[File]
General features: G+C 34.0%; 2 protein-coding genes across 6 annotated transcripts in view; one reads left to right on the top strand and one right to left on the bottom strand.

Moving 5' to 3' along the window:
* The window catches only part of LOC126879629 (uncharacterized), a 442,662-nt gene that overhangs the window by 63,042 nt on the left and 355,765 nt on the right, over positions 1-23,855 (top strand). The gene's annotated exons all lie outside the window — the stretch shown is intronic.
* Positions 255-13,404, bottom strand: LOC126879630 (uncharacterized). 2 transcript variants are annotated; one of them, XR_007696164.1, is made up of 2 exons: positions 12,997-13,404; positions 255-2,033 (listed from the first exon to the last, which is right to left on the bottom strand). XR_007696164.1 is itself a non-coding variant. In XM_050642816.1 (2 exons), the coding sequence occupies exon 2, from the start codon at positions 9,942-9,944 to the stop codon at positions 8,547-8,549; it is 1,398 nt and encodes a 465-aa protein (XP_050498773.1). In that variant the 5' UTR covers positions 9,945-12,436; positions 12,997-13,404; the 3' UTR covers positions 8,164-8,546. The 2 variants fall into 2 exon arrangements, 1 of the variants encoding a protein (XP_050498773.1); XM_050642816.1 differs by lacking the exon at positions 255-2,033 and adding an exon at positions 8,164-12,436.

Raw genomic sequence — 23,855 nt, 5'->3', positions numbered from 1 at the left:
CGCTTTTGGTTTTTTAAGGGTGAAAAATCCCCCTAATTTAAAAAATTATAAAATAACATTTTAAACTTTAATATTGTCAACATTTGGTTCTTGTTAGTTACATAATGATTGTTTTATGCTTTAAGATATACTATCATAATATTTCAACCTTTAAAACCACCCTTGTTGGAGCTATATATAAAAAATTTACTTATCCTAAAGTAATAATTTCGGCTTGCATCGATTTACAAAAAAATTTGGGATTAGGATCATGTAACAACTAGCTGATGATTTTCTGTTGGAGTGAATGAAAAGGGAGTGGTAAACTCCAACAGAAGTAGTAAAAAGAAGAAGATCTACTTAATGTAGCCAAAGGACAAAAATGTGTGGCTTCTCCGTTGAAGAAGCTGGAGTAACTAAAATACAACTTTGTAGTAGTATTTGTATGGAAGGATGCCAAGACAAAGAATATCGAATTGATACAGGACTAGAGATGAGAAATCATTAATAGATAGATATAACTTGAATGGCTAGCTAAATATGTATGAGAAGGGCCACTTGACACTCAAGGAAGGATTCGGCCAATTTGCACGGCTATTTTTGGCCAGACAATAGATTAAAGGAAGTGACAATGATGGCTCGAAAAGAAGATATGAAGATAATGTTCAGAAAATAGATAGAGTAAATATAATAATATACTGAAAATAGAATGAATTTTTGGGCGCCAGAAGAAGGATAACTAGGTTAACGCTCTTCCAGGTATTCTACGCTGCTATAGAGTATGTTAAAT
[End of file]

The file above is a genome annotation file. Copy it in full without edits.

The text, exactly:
General features: G+C 34.0%; 2 protein-coding genes across 6 annotated transcripts in view; one reads left to right on the top strand and one right to left on the bottom strand.

Moving 5' to 3' along the window:
* The window catches only part of LOC126879629 (uncharacterized), a 442,662-nt gene that overhangs the window by 63,042 nt on the left and 355,765 nt on the right, over positions 1-23,855 (top strand). The gene's annotated exons all lie outside the window — the stretch shown is intronic.
* Positions 255-13,404, bottom strand: LOC126879630 (uncharacterized). 2 transcript variants are annotated; one of them, XR_007696164.1, is made up of 2 exons: positions 12,997-13,404; positions 255-2,033 (listed from the first exon to the last, which is right to left on the bottom strand). XR_007696164.1 is itself a non-coding variant. In XM_050642816.1 (2 exons), the coding sequence occupies exon 2, from the start codon at positions 9,942-9,944 to the stop codon at positions 8,547-8,549; it is 1,398 nt and encodes a 465-aa protein (XP_050498773.1). In that variant the 5' UTR covers positions 9,945-12,436; positions 12,997-13,404; the 3' UTR covers positions 8,164-8,546. The 2 variants fall into 2 exon arrangements, 1 of the variants encoding a protein (XP_050498773.1); XM_050642816.1 differs by lacking the exon at positions 255-2,033 and adding an exon at positions 8,164-12,436.

Raw genomic sequence — 23,855 nt, 5'->3', positions numbered from 1 at the left:
CGCTTTTGGTTTTTTAAGGGTGAAAAATCCCCCTAATTTAAAAAATTATAAAATAACATTTTAAACTTTAATATTGTCAACATTTGGTTCTTGTTAGTTACATAATGATTGTTTTATGCTTTAAGATATACTATCATAATATTTCAACCTTTAAAACCACCCTTGTTGGAGCTATATATAAAAAATTTACTTATCCTAAAGTAATAATTTCGGCTTGCATCGATTTACAAAAAAATTTGGGATTAGGATCATGTAACAACTAGCTGATGATTTTCTGTTGGAGTGAATGAAAAGGGAGTGGTAAACTCCAACAGAAGTAGTAAAAAGAAGAAGATCTACTTAATGTAGCCAAAGGACAAAAATGTGTGGCTTCTCCGTTGAAGAAGCTGGAGTAACTAAAATACAACTTTGTAGTAGTATTTGTATGGAAGGATGCCAAGACAAAGAATATCGAATTGATACAGGACTAGAGATGAGAAATCATTAATAGATAGATATAACTTGAATGGCTAGCTAAATATGTATGAGAAGGGCCACTTGACACTCAAGGAAGGATTCGGCCAATTTGCACGGCTATTTTTGGCCAGACAATAGATTAAAGGAAGTGACAATGATGGCTCGAAAAGAAGATATGAAGATAATGTTCAGAAAATAGATAGAGTAAATATAATAATATACTGAAAATAGAATGAATTTTTGGGCGCCAGAAGAAGGATAACTAGGTTAACGCTCTTCCAGGTATTCTACGCTGCTATAGAGTATGTTAAAT